Young Blue Jay
|[Note Guidelines] Photographer's Note|
|“Young Blue Jay” (Cyanocitta cristata) is the name of this photo below the trees near our home. The colors, various shades of blue, and patterns are incredible.|
The main focus at 400 MM was on his back and tail feathers.
These birds are present all winter despite the majority migrating.
They are adaptable, aggressive and omnivorous, and has been colonizing new habitat for many decades.
Blue Jays have strong black bills used for cracking nuts, and acorns and for eating corn, grains and seeds, although they also eat insects such as beetles, grasshoppers, and caterpillars.
Blue Jays can make a large variety of sounds, and individuals may vary perceptibly in their calling style. Like other corvids, they may learn to mimic human speech. Their voice is typical of most jays in being varied, but the most commonly recognized sound is the alarm call, which is a loud, almost gull-like scream. There is also a high-pitched jayer-jayer call that increases in speed as the bird becomes more agitated. Blue Jays will use these calls to band together to mob potential predator such as hawks and drive them away from the jays' nests.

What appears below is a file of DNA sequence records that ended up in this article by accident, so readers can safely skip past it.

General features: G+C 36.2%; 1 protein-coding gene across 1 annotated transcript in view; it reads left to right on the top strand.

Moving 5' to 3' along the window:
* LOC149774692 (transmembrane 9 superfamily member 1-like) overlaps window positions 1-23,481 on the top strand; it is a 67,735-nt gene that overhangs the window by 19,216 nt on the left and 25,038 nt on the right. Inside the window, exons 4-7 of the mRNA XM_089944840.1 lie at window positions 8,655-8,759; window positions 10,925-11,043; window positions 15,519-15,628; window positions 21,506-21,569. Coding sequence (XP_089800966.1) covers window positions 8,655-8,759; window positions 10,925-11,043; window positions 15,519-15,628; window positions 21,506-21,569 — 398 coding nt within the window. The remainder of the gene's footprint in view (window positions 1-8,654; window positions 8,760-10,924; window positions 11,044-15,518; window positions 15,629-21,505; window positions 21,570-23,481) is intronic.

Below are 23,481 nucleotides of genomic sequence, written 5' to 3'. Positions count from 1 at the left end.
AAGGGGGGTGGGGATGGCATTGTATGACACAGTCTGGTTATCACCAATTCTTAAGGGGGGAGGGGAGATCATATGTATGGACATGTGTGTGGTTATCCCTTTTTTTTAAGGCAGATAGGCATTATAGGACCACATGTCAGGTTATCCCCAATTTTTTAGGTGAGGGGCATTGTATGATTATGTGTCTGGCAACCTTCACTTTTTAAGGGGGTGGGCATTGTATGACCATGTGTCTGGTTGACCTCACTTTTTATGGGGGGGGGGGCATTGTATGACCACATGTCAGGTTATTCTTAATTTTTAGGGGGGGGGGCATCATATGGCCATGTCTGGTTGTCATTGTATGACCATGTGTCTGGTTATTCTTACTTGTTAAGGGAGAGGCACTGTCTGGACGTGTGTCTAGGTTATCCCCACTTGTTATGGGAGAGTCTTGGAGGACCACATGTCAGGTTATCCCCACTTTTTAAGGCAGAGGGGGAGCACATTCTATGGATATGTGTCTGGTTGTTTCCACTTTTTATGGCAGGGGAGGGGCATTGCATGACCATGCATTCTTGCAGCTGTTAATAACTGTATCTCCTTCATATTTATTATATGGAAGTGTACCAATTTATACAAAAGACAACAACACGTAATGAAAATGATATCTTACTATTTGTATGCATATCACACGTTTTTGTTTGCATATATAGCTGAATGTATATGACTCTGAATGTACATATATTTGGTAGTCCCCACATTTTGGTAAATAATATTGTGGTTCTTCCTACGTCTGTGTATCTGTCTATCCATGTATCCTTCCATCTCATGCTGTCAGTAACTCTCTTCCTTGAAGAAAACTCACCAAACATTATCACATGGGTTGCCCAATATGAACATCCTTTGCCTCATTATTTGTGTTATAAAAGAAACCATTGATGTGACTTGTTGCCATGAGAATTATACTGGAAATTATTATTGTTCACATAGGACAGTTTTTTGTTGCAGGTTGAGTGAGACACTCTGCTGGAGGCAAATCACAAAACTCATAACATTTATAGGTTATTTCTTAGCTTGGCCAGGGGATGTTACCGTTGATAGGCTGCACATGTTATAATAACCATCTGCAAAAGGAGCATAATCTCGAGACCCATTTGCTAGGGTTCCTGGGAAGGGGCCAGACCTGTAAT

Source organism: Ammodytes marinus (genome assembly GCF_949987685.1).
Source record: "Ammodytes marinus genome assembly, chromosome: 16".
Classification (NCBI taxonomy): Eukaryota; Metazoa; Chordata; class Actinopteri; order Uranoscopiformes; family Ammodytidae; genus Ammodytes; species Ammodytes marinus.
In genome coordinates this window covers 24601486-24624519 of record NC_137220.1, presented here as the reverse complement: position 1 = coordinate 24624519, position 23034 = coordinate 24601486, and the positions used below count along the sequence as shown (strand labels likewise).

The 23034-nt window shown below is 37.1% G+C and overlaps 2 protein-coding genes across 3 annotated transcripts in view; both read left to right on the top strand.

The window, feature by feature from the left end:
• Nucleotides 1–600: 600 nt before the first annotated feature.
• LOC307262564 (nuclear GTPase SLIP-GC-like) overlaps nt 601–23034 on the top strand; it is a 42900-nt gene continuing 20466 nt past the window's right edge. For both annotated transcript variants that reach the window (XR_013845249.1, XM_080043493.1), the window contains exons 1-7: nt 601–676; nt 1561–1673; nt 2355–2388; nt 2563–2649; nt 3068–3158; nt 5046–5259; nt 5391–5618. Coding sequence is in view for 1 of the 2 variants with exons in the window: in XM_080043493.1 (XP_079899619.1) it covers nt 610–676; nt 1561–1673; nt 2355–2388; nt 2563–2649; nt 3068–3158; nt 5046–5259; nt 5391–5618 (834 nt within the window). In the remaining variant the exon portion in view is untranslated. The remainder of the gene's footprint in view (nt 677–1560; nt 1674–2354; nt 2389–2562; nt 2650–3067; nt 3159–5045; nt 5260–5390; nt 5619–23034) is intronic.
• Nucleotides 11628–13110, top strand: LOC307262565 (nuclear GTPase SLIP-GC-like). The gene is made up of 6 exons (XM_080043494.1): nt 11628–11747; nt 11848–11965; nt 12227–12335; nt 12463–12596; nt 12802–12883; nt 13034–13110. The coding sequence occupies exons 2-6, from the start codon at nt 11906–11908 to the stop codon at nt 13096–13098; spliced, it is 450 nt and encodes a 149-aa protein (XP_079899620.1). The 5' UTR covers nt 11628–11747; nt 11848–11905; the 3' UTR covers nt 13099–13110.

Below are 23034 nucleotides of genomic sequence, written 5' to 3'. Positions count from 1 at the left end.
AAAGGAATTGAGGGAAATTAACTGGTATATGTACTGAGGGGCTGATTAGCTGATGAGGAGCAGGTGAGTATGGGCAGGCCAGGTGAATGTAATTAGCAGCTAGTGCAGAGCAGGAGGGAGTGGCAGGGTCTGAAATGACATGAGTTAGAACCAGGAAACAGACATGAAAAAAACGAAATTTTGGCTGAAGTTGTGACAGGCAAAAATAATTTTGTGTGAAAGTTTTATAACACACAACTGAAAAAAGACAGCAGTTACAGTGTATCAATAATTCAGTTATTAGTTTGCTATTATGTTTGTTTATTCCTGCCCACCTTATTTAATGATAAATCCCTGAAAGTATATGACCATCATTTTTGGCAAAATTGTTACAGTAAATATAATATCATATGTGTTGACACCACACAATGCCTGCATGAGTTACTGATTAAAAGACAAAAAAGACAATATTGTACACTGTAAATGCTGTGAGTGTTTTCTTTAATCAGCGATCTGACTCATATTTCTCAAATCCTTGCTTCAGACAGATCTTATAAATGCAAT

Only registered TrekNature members may rate photo notes.
|You must be logged in to start a discussion.|
- [2009-01-29 23:39]
Good viewpoint and pose of this beautiful jay, the focus should have been on the eyes, always. Capturing any animal its the eye more important, even the rest of the body is out of focus. tfs.